October 25, 2011

Enjoying our money in lean financial times

Just about everyone wants more money. It is assumed that money is the thing that can buy us security – access to good medical care, food, insurance, nice things to have in one’s home or give as gifts, cars, clothes – an infinite list. This assumption goes unchallenged in normal, everyday society. In our current financial crisis, I have yet to read any opinion which does not centre on the basic assumption that money is the solution.’

~Rev. Master Seikai Luebke, from Struggles: to Have, to Hold, to Let Go

Is more money always the answer? Does our experience of abundance depend entirely on how much money we have in the bank? Can we improve our financial health without increasing our wealth?

Over the years I have had the experience of feeling very satisfied with my lot when earning very little money. At other times I have had more cash but have been plagued by the fear of scarcity – all the money in the world wouldn’t have been enough for me. It wasn’t the money that was the problem, it was me.

This realisation encouraged me to look at how I relate to money and to abundance, and this work has helped me to feel richer regardless of how much I actually have.

Times are hard. There is no denying that being made redundant or not being able to afford Christmas presents causes real suffering.

Despite these hardships, most of us are lucky enough to live in an affluent country where we’re not likely to starve. Without minimising the seriousness of these real difficulties, how can we begin to enjoy our money again in the midst of all the financial doom and gloom?

I’ll leave you with some suggestions to get you started.

1. Become curious about your relationship with money

How did your parents handle money while you were growing up? What are your beliefs about money? How do you feel about people who have more or less of it than you do?

Our relationship with money is complex, but when look closer it will start to lose its hold over us. ‘The Energy of Money’ by Maria Nemeth is a good place to get started and is full of useful exercises and ideas to improve the ways we channel our money-energy.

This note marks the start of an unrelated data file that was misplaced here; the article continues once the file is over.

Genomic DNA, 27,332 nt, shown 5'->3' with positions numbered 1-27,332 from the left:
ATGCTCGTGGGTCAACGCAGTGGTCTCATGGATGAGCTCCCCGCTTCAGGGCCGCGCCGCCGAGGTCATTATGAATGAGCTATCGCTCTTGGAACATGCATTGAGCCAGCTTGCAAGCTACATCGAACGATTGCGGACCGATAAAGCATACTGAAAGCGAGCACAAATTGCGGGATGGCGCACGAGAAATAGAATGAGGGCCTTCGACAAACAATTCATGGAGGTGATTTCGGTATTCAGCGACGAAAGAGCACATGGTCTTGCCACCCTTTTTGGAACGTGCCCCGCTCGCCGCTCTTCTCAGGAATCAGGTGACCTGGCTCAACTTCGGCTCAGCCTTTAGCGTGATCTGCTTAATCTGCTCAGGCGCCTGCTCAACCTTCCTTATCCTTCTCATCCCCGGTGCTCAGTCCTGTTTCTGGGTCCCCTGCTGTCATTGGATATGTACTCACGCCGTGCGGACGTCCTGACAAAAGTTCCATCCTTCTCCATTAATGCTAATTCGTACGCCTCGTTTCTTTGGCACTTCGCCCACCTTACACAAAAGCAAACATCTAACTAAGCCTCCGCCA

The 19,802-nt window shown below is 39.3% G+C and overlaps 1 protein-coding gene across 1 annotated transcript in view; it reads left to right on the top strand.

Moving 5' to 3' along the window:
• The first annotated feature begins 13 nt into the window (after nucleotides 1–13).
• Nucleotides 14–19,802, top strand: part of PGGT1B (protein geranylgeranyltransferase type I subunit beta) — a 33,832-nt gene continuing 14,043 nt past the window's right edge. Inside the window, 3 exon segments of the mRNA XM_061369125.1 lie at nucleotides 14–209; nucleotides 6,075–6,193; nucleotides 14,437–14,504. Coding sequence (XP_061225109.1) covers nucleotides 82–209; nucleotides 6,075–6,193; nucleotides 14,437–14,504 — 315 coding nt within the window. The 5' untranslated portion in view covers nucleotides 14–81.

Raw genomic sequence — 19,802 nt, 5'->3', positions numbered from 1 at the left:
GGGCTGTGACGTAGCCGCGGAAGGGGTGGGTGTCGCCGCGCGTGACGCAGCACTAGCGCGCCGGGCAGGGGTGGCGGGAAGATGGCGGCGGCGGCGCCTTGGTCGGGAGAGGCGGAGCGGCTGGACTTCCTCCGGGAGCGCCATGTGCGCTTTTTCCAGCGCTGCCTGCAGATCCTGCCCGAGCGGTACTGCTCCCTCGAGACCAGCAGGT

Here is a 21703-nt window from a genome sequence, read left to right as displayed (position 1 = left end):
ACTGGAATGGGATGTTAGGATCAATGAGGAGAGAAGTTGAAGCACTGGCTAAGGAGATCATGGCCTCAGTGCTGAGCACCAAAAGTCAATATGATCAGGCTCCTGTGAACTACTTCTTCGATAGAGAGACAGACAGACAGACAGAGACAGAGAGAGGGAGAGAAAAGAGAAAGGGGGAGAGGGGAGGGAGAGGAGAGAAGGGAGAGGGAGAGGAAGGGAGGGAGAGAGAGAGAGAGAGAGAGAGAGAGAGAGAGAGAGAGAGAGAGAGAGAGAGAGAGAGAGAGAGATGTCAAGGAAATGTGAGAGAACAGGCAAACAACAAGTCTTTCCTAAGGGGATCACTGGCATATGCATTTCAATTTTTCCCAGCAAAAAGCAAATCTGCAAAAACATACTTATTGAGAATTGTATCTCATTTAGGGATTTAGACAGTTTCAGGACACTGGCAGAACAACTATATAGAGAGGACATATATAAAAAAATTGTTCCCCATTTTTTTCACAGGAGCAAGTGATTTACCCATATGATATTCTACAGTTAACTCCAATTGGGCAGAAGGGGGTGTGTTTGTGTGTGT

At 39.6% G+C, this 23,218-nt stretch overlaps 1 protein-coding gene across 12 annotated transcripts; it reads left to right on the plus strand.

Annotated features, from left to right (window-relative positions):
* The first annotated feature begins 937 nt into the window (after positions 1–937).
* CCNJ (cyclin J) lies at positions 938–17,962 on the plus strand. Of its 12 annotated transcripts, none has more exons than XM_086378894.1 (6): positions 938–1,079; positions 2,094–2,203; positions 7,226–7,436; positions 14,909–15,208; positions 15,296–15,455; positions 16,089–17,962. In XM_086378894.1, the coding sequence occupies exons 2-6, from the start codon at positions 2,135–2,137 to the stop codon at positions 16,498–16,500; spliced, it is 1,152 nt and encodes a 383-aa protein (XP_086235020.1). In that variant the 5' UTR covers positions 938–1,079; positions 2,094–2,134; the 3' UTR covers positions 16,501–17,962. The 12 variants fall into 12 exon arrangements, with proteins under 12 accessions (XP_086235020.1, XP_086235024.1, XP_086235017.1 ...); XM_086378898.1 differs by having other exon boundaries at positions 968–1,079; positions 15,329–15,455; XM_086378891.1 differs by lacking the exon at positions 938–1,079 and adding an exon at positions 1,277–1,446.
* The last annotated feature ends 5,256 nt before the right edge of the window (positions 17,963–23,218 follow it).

2. Start a gratitude list

At the end of every day write a list of twenty things you can feel grateful for. Everything counts – an ice-lolly on a hot day, your gas bill being less than you expected, your cat’s purr, the blue sky, your raincoat for keeping you dry.

Commit to writing a daily list for four weeks and see if it gets any easier. You might want to do this with a friend and swap your lists at the end of a month.

3. Get creative

Be creative about the way you use your money. Instead of buying your sandwiches, make them at home. Sell your old books on Green Metropolis. Listen to free music at Spotify. Hold a ‘swapping party’ with your friends and bring along the clothes/books etc. you don’t want any more. Go to car book sales. Grow your own runner beans. Brew your own beer. It is possible to have fun while you’re saving money!

4. Pay yourself a ‘Splurge Allowance’

Put aside a little money every week to ‘splurge’ on yourself. The amount doesn’t matter – the principle is that you’ll spend it on something you want but don’t need.

If you only have £3 to spare then you could buy a magazine, a posh bar of chocolate, lettuce seeds, a matinee cinema ticket, or a bus ride to a different town. Or you could save up for something bigger.

5. Slow down and wake up

When you do spend money, make sure you savour it. Do you really need that daily pastry from Starbucks? Fine – as long as you don’t gulp it down without savouring every bite.

Try to become more mindful whenever you feel the urge to shop – are you spending because you feel anxious, bored or unloved? Keep a friendly eye on yourself when you spend and you’re guaranteed to learn a lot!

Our relationship with money goes back a long way. Like our other relationships, it is made up of many complex layers. It might feel uncomfortable or painful as you uncover the hidden layers, but even small insights can make a big difference to the ease of your relationship with money.

Gently encourage yourself to persevere. And enjoy the journey!

(Do share any money-saving tips or any of your own experiences with money in the comments section below)

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